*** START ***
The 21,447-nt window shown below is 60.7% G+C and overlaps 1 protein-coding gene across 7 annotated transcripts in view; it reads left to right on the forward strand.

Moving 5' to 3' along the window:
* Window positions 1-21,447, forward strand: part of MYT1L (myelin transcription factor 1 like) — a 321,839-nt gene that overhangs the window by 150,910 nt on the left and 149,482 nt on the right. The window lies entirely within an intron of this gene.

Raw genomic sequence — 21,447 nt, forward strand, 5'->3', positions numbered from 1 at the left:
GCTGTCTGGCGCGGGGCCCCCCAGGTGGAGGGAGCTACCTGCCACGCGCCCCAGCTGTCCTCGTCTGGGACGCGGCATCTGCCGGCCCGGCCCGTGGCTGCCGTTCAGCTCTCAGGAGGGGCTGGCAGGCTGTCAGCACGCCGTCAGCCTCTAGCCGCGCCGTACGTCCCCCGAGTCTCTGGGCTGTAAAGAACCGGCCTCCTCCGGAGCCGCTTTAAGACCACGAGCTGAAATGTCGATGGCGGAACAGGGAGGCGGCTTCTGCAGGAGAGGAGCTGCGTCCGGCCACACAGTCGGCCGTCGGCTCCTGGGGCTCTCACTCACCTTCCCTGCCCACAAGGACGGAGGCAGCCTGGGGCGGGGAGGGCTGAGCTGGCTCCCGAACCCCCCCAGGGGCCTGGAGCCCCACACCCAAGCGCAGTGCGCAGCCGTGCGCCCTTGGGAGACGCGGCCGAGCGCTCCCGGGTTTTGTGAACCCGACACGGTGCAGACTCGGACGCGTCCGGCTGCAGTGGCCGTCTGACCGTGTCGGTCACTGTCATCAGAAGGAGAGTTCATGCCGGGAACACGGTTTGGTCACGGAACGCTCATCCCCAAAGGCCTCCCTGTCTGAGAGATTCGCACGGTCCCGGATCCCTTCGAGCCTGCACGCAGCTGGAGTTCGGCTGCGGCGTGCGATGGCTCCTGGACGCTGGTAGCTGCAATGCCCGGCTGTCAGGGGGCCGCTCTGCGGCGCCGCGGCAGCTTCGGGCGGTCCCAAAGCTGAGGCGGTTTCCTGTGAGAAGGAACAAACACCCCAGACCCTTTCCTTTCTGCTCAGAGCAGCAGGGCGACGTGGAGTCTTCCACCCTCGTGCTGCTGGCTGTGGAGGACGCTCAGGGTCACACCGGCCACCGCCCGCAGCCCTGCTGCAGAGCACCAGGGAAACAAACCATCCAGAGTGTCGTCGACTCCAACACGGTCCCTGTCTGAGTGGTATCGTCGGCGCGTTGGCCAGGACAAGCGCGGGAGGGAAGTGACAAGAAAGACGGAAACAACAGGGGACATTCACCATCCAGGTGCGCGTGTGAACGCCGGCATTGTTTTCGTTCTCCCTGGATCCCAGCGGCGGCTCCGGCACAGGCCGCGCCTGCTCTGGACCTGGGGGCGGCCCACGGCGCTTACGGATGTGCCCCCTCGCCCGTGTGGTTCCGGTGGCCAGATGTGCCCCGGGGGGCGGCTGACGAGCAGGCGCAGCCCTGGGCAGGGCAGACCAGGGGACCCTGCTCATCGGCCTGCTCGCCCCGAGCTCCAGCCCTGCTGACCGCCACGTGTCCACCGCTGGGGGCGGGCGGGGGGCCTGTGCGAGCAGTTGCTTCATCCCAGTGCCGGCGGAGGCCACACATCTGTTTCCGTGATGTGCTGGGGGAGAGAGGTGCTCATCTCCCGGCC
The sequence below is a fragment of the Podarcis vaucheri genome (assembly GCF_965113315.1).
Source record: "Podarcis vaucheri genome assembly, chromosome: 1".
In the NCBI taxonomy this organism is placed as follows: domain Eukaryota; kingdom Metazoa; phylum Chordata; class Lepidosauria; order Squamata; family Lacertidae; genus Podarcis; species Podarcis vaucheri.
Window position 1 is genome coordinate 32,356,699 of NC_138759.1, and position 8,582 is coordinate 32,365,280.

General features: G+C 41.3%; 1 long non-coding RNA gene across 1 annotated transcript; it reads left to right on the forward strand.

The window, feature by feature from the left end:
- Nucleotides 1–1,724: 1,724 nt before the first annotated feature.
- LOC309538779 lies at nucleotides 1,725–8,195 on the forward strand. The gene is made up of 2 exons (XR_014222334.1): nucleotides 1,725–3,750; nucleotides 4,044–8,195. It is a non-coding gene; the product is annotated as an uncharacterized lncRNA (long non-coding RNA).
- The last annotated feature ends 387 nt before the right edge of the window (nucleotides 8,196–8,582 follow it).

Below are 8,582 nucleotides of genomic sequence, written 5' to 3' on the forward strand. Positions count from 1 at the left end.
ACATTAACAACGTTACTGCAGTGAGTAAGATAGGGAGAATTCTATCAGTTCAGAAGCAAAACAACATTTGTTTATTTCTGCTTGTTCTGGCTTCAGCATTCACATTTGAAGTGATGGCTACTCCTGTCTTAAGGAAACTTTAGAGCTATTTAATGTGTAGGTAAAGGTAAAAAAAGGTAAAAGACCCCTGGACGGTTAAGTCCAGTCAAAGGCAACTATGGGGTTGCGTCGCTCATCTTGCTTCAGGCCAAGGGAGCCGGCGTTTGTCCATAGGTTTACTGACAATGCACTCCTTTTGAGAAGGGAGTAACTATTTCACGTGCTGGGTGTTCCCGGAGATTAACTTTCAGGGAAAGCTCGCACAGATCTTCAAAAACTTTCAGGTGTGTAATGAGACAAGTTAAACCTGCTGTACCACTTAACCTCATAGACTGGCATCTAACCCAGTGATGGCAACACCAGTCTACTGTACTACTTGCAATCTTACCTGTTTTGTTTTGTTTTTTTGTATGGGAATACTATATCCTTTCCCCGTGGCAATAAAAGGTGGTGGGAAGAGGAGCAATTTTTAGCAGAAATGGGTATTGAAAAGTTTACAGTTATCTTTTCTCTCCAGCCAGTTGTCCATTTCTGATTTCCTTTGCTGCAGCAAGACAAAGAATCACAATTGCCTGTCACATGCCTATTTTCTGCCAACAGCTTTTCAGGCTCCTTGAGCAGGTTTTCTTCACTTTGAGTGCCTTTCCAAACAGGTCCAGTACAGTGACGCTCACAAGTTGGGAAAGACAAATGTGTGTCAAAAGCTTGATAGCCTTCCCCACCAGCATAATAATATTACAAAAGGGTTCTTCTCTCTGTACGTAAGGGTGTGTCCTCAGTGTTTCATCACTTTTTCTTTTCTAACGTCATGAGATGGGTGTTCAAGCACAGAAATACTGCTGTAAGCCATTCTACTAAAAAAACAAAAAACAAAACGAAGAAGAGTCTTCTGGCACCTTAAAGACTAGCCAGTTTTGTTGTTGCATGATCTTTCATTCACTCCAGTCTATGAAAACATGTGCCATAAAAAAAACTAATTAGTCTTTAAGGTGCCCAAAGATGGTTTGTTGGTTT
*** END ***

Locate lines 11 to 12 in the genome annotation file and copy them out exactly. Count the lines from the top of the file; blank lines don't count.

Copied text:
The window, feature by feature from the left end:
- Nucleotides 1–1,724: 1,724 nt before the first annotated feature.